“The people who are crazy enough to think they can change the world are the ones who do”.
This well known Steve Jobs quote is hung above my desk as a constant reminder to keep thinking differently. As educators, we should tell our students this every day.
Innovation is a hot topic in the UAE in recent years and is only getting bigger as Dubai gears up for the EXPO 2020. After two successful innovation weeks, February is set to become ‘Innovation Month’ in 2018. Believing that innovation is the future of human investment, the UAE Leadership emphasises its importance across all sectors through the UAE Vision 2021: “Innovation, research, science and technology will form the pillars of a knowledge-based, highly productive and competitive economy”. Simply put, the aim is for the UAE to be among the most innovative countries in the world.
What does all of this mean for schools? In May, Dr Abdulla Al Karam, Director-general of KHDA said that “in a world that is no longer standing still, schools need to keep up, and focus should be on innovation”. So, what does this look like and how can it be implemented?
Jumeirah English Speaking School, one of the most innovative schools in the UAE are leading the way with using virtual reality in their curriculum. Like many schools in the UAE, they are well equipped with smart devices, robotics and STEAM equipment. But, is this what makes them innovative? I would argue it is much more than that.
Yes, technology helps schools achieve outcomes that may not be otherwise possible, however it’s the ‘growth mindset’ with constant learning and improvement that truly drives change through schools. The JESS Innovation Summit held in October reflects the culture of continuous learning that they have built, with educators from Dubai coming together to share best practice and ideas. I was lucky enough to attend a virtual reality CPD session at JESS recently. After beginning in a lecture theatre, we soon ended up under the sea and even had time for a quick trip to Mars! Although the technology was impressive, the thing that struck me was the emphasis on how the students could apply it to their learning. Everything has to have a purpose.
The biggest killer of innovation in schools is a fear of getting it wrong. From teachers using a new app in a lesson for the first time or students attempting to code a robot in a STEAM lesson, mistakes must be celebrated and recognised as a by-product of learning. Albert Einstein summed up this point well when he said “A person who never made a mistake never tried anything new”.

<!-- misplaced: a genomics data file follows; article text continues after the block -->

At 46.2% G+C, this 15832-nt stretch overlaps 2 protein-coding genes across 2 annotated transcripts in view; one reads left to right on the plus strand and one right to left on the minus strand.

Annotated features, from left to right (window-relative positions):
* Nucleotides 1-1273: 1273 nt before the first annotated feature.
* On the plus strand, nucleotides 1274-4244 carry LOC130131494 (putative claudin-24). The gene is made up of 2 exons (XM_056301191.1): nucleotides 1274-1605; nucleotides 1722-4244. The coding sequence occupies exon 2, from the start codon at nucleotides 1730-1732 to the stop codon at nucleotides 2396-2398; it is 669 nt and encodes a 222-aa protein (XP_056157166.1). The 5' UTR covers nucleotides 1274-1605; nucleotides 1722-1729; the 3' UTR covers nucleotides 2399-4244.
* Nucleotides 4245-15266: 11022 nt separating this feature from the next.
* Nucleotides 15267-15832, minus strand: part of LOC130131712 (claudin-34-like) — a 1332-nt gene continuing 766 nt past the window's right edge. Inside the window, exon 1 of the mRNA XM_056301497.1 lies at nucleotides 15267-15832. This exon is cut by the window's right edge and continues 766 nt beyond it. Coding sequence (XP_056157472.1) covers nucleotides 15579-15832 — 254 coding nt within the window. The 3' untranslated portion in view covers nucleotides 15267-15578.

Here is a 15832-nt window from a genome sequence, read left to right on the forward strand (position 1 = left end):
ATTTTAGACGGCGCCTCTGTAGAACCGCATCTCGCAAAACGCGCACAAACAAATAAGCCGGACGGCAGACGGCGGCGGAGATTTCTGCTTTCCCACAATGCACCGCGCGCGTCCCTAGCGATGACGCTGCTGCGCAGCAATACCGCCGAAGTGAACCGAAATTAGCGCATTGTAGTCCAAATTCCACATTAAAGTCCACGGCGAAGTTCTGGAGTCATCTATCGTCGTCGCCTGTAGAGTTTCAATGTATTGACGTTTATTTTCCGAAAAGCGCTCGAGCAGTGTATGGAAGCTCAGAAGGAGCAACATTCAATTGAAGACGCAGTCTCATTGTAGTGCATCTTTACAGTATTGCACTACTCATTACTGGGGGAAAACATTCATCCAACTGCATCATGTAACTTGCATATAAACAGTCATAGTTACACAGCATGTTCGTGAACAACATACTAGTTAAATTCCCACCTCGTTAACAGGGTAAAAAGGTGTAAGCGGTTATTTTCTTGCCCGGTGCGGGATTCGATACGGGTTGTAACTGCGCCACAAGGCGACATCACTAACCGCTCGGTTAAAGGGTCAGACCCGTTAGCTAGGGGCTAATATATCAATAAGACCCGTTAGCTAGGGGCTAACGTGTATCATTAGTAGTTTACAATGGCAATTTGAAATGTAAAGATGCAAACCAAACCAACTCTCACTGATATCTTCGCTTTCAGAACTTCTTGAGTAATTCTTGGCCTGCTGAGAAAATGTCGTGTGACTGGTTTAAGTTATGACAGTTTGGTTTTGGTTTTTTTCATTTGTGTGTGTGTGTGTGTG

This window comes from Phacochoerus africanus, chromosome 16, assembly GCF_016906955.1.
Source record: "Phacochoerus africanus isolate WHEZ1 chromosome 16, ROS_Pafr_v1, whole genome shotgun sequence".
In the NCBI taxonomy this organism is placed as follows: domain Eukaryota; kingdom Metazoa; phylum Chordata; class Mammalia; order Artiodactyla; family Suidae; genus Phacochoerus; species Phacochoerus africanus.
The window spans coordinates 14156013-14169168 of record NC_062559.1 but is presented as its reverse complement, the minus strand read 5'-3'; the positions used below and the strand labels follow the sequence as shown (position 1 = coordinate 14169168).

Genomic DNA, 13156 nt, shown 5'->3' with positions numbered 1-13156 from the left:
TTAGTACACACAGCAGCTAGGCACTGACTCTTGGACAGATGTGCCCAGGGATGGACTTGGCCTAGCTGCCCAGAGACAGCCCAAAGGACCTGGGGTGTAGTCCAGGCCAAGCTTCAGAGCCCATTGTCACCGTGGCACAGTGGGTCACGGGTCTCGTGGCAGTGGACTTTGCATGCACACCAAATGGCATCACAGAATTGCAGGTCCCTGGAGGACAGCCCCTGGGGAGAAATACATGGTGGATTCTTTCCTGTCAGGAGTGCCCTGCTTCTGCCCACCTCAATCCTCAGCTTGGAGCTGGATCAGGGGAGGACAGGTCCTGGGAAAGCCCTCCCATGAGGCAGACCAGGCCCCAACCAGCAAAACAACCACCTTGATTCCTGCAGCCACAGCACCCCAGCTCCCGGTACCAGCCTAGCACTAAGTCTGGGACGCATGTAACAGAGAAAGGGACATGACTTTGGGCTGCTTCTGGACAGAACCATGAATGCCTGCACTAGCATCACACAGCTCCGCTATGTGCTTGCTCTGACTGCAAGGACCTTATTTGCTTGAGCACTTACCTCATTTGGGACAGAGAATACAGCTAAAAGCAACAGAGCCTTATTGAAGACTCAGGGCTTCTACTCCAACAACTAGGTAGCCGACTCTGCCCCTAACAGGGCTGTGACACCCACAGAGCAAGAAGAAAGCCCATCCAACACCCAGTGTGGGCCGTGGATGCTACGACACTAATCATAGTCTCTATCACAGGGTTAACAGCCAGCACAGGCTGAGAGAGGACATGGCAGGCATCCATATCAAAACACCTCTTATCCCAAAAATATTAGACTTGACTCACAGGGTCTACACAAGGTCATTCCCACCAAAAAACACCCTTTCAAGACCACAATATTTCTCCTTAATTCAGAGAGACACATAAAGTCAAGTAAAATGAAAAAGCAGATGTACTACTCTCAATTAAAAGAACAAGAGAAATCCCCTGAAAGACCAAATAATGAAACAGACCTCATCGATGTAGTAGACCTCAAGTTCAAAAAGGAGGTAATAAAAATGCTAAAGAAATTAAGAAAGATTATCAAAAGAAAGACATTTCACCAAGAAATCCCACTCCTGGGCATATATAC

The word ‘consistency’ is overused in schools. Of course each child should receive the same level of education and cover all of the relevant learning objectives. However, if our goal is innovation, we can’t afford to use the term ‘consistency’ to force teachers to work at exactly the same pace and teach lessons in exactly the same way. If we do, then we may as well replace teachers with robots, devoid of individual flair or their own ideas.
I count myself lucky to teach in a positive environment at SAFA British School with supportive management and parents who have built an environment for innovation to grow. This year, I have lead a group of teachers on an Innovation and Enterprise Team who created an action plan linked to all areas of the school. Through our conversations, we soon realised that to truly embed our chosen teaching methods and further integrate effective technology, our main focus had to be on CPD. Techniques like Flipped Learning, Talk for Writing, Singapore Maths and the Protégé Effect have to be methodically embedded into the schools curriculums, with enough training and support for staff to feel confident.
Just as the latest golf clubs aren’t going to help me get onto the Ryder Cup team, simply buying into innovative teaching methods isn’t going to improve teaching and learning on its own. Schools have to build a professional culture with the conditions necessary for those methods to flourish.
What is the most important element in building these conditions? Trust would be top of my list. Trust from the school’s management for teachers to take risks in lessons by attempting innovative lesson ideas, trust from teachers to management that they won’t be castigated if a lesson observation doesn’t go as planned, and trust from teachers to their students to drive their own learning.
For a school to be truly innovative it also has to look for ways to innovate not only in the classroom but also in other areas of the school. This includes the very mundane tasks of student registration, parent communication and even lesson observations. The leadership should also be innovative in the way they lead the school and should embrace the whole ethos of innovation in leadership and management.
If you want something you’ve never had, then you’ve got to do something you’ve never done. Failure is a part of innovation, maybe the most important part. To end with another Steve Jobs quote: “Innovation is the ability to see change as an opportunity- not a threat”.